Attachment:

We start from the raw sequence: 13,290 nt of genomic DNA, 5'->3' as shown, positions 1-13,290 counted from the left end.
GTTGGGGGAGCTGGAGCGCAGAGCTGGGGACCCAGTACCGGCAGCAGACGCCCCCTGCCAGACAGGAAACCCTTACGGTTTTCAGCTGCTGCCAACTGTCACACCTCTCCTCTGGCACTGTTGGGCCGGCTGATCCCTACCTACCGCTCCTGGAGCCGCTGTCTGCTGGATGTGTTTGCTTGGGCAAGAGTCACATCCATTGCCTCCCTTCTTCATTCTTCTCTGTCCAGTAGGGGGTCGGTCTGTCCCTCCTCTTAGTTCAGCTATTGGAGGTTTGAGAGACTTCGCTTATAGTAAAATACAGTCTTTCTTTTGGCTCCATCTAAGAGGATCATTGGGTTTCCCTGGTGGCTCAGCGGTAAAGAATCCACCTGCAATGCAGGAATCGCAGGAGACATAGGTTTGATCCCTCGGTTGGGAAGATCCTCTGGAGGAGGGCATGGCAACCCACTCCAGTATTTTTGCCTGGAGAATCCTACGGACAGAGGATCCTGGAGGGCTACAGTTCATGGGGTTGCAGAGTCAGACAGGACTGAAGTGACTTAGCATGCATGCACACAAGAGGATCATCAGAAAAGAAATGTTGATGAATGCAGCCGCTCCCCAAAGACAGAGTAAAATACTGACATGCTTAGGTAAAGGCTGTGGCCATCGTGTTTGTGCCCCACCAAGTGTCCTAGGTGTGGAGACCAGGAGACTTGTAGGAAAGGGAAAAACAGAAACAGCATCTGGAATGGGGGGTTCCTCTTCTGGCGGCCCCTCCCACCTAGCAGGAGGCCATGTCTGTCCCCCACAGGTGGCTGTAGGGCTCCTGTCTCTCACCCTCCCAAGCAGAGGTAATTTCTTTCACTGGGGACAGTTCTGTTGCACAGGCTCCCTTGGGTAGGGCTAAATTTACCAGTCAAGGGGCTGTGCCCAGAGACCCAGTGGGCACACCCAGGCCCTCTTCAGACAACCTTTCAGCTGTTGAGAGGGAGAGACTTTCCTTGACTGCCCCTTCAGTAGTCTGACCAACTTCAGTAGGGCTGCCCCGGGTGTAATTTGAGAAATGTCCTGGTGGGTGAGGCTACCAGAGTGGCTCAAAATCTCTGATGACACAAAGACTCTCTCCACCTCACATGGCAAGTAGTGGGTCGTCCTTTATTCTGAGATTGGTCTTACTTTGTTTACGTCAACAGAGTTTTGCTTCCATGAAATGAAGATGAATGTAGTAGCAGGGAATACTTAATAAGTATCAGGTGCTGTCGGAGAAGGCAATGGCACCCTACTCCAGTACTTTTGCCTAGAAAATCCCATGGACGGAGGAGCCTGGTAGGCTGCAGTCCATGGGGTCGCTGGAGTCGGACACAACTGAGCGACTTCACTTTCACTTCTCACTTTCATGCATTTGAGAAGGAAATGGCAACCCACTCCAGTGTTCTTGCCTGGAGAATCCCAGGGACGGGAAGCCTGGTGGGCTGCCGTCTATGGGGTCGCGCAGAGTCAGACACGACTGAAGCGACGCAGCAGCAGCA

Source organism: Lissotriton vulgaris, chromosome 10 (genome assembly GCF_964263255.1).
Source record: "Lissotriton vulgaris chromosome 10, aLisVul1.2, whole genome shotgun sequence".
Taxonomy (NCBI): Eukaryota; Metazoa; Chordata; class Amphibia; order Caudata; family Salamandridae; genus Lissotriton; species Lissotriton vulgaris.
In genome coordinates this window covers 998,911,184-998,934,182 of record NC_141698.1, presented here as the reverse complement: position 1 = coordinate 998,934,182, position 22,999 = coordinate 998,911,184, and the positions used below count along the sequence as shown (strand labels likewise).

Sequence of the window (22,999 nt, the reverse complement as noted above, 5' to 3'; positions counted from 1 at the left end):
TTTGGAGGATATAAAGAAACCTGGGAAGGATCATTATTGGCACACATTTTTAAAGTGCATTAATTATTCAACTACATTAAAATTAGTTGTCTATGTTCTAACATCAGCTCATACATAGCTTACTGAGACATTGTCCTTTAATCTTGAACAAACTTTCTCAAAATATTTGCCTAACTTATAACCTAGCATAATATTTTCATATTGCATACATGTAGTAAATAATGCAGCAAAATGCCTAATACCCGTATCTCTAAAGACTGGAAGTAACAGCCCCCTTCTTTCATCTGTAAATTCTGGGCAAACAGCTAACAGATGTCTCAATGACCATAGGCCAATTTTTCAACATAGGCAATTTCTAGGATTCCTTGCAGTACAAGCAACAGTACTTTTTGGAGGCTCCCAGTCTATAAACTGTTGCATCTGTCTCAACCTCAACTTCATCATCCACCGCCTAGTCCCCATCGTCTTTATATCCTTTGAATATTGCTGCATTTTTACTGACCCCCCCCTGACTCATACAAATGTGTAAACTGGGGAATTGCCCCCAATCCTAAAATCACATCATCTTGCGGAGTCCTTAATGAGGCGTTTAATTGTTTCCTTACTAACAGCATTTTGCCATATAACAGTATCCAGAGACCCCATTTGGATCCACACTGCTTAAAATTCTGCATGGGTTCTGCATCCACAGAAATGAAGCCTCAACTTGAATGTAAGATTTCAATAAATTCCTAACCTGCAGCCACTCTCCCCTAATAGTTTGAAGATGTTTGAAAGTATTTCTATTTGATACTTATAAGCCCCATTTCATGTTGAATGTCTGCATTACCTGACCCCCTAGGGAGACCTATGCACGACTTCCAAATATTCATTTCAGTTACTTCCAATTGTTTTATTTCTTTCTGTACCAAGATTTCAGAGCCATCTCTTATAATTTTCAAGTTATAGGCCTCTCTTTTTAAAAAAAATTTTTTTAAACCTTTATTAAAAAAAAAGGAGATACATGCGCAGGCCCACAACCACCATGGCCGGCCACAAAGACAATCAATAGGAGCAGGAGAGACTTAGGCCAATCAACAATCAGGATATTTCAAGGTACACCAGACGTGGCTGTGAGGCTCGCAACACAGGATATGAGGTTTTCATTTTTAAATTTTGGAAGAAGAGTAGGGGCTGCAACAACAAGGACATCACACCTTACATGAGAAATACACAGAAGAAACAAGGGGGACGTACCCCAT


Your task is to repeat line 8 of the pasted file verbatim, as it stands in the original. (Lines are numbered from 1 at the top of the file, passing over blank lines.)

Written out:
TTTGGAGGATATAAAGAAACCTGGGAAGGATCATTATTGGCACACATTTTTAAAGTGCATTAATTATTCAACTACATTAAAATTAGTTGTCTATGTTCTAACATCAGCTCATACATAGCTTACTGAGACATTGTCCTTTAATCTTGAACAAACTTTCTCAAAATATTTGCCTAACTTATAACCTAGCATAATATTTTCATATTGCATACATGTAGTAAATAATGCAGCAAAATGCCTAATACCCGTATCTCTAAAGACTGGAAGTAACAGCCCCCTTCTTTCATCTGTAAATTCTGGGCAAACAGCTAACAGATGTCTCAATGACCATAGGCCAATTTTTCAACATAGGCAATTTCTAGGATTCCTTGCAGTACAAGCAACAGTACTTTTTGGAGGCTCCCAGTCTATAAACTGTTGCATCTGTCTCAACCTCAACTTCATCATCCACCGCCTAGTCCCCATCGTCTTTATATCCTTTGAATATTGCTGCATTTTTACTGACCCCCCCCTGACTCATACAAATGTGTAAACTGGGGAATTGCCCCCAATCCTAAAATCACATCATCTTGCGGAGTCCTTAATGAGGCGTTTAATTGTTTCCTTACTAACAGCATTTTGCCATATAACAGTATCCAGAGACCCCATTTGGATCCACACTGCTTAAAATTCTGCATGGGTTCTGCATCCACAGAAATGAAGCCTCAACTTGAATGTAAGATTTCAATAAATTCCTAACCTGCAGCCACTCTCCCCTAATAGTTTGAAGATGTTTGAAAGTATTTCTATTTGATACTTATAAGCCCCATTTCATGTTGAATGTCTGCATTACCTGACCCCCTAGGGAGACCTATGCACGACTTCCAAATATTCATTTCAGTTACTTCCAATTGTTTTATTTCTTTCTGTACCAAGATTTCAGAGCCATCTCTTATAATTTTCAAGTTATAGGCCTCTCTTTTTAAAAAAAATTTTTTTAAACCTTTATTAAAAAAAAAGGAGATACATGCGCAGGCCCACAACCACCATGGCCGGCCACAAAGACAATCAATAGGAGCAGGAGAGACTTAGGCCAATCAACAATCAGGATATTTCAAGGTACACCAGACGTGGCTGTGAGGCTCGCAACACAGGATATGAGGTTTTCATTTTTAAATTTTGGAAGAAGAGTAGGGGCTGCAACAACAAGGACATCACACCTTACATGAGAAATACACAGAAGAAACAAGGGGGACGTACCCCAT